PPP is a strongly government-stimulated development which partly for this reason has also taken off in the cultural sector within the past fifteen years. When I was doing research for The New Maecenas, this trend was emerging tentatively. At the time, the Design Museum that ING Real Estate was supposed to build in the Zuidas area in exchange for cheaper land for its other construction projects served as an example. The danger is that financial setbacks will be attributed to governments instead of private partners. There was indeed a risk: due to the financial crisis, the Design Museum did not materialise, despite all the agreements.

Willingness to Give and Bottlenecks

Patronage, like all charity, is closely related to the economic conjuncture and the political whims that it causes. As is widely known, the year 2008 ushered in a protracted recession, which prompted the further dismantling of the welfare state: major cuts were made, especially to care, education, and culture. Starting in 2011, the national government scrapped no less than a quarter of the culture budget, followed by further cutbacks on the municipal level from 2015 onwards. Whilst less budget was made available, art organisations were at the same time required to generate more ‘output’ (productions). This led to a disproportionate share of flex-workers in the sector: no less than two-thirds of all cultural workers, estimated at about 170,000 professionals, currently work as freelancers. Artists were also hit hard by the cutbacks: the Wet Werk en Inkomen Kunstenaars (Work and Income for Artists Act) was cancelled in 2012, whereby they could no longer receive additional funds to cover living expenses.[13]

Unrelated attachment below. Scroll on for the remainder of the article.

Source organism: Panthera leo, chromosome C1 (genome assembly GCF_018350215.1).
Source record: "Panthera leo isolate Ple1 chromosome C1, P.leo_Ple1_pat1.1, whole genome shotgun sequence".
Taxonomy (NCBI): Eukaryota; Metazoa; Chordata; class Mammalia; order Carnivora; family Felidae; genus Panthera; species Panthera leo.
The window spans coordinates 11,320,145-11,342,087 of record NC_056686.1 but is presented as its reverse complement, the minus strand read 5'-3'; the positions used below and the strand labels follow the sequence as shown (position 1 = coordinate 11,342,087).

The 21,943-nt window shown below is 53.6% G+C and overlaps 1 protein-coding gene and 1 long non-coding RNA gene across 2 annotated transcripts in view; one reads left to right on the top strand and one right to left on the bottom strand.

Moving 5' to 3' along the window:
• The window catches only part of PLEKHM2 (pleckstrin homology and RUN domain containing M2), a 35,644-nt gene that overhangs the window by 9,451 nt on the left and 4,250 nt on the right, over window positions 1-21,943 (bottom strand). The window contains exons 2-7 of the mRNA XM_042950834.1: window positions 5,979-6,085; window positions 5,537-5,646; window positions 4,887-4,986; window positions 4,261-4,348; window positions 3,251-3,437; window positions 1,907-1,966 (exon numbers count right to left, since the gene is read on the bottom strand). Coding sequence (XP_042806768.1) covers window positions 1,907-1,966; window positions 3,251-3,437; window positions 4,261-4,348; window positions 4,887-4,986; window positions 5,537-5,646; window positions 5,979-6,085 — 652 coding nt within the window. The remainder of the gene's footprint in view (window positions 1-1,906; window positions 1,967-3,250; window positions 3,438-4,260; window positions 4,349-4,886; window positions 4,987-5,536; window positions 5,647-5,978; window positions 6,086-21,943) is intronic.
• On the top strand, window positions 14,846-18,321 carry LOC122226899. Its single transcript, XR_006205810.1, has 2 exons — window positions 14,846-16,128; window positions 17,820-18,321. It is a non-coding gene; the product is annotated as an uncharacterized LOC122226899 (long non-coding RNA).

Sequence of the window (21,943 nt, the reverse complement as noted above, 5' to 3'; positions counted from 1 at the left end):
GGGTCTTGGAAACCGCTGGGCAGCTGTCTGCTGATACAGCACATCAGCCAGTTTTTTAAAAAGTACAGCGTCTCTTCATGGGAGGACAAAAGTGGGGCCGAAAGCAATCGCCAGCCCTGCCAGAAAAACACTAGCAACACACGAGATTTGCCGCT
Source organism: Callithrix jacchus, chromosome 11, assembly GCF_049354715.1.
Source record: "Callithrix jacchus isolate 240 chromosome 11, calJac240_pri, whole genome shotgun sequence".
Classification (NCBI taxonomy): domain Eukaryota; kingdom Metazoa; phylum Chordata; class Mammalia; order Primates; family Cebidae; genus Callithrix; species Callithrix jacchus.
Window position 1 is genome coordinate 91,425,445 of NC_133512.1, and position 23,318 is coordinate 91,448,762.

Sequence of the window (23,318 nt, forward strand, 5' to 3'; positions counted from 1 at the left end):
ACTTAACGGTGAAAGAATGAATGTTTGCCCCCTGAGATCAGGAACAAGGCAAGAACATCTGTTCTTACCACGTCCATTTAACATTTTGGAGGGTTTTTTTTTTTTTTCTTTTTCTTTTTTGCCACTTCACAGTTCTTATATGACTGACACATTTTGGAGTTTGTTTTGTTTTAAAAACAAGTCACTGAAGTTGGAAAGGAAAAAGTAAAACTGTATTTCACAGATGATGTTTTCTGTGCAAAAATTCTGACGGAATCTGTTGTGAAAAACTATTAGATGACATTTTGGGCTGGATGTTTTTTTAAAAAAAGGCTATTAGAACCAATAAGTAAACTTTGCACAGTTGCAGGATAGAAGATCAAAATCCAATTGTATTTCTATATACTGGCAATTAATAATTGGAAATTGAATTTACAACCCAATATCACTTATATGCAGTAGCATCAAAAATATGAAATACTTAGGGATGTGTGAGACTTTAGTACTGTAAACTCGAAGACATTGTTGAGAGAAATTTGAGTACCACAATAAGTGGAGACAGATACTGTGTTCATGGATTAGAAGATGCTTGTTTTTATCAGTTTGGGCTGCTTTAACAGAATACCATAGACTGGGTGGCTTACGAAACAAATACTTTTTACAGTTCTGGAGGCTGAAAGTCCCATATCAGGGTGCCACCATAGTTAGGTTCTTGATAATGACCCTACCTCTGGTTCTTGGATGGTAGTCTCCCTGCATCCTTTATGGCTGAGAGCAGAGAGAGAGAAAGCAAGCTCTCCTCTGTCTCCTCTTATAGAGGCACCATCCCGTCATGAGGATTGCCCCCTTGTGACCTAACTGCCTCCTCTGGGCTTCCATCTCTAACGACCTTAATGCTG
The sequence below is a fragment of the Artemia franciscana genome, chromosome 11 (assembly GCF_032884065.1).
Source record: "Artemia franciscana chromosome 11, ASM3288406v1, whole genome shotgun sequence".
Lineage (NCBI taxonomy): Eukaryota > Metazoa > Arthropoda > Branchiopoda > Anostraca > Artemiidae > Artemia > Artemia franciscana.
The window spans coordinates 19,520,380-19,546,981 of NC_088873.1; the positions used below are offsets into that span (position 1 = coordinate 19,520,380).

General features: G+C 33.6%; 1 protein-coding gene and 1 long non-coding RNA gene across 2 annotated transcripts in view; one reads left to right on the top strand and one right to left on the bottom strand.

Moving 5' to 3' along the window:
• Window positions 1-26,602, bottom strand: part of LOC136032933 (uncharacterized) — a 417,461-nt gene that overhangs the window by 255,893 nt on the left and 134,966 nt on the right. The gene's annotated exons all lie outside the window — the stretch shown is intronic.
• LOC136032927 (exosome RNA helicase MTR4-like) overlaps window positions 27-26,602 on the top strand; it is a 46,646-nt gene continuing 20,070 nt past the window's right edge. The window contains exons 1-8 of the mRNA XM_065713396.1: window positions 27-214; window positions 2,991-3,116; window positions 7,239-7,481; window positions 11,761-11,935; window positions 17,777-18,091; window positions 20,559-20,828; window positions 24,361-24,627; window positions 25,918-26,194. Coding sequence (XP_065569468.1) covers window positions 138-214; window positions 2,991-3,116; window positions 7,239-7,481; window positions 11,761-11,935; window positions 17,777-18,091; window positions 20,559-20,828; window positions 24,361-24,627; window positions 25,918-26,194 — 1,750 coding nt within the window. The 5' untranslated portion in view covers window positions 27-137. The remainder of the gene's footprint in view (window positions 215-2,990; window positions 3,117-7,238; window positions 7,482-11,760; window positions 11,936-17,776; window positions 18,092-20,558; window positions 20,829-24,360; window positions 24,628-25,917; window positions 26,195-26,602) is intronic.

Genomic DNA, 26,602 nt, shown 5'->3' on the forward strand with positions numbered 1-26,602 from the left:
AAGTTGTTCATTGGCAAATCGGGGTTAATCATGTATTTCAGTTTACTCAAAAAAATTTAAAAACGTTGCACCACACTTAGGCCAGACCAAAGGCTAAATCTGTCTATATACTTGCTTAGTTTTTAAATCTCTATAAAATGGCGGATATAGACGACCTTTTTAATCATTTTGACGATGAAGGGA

At the same time as the cultural cutbacks, the Ministry of Education, Culture, and Science launched a campaign to encourage art organisations to attract more private funding.[14] Expectations were high: just like in the United States, cultural institutions were to become more enterprising and the wealthy more generous. Additional tax subsidies for donors were intended to further stimulate this policy.[15] Without having investigated the willingness to give in the Netherlands, a disproportionate amount was expected from private donors. The opportunistic assumption was that they would compensate—at least in part—for the slashed government subsidies, provided art organisations tried hard enough to find and motivate them. The campaign goals were supported by an additional 25% tax reduction for cultural donations.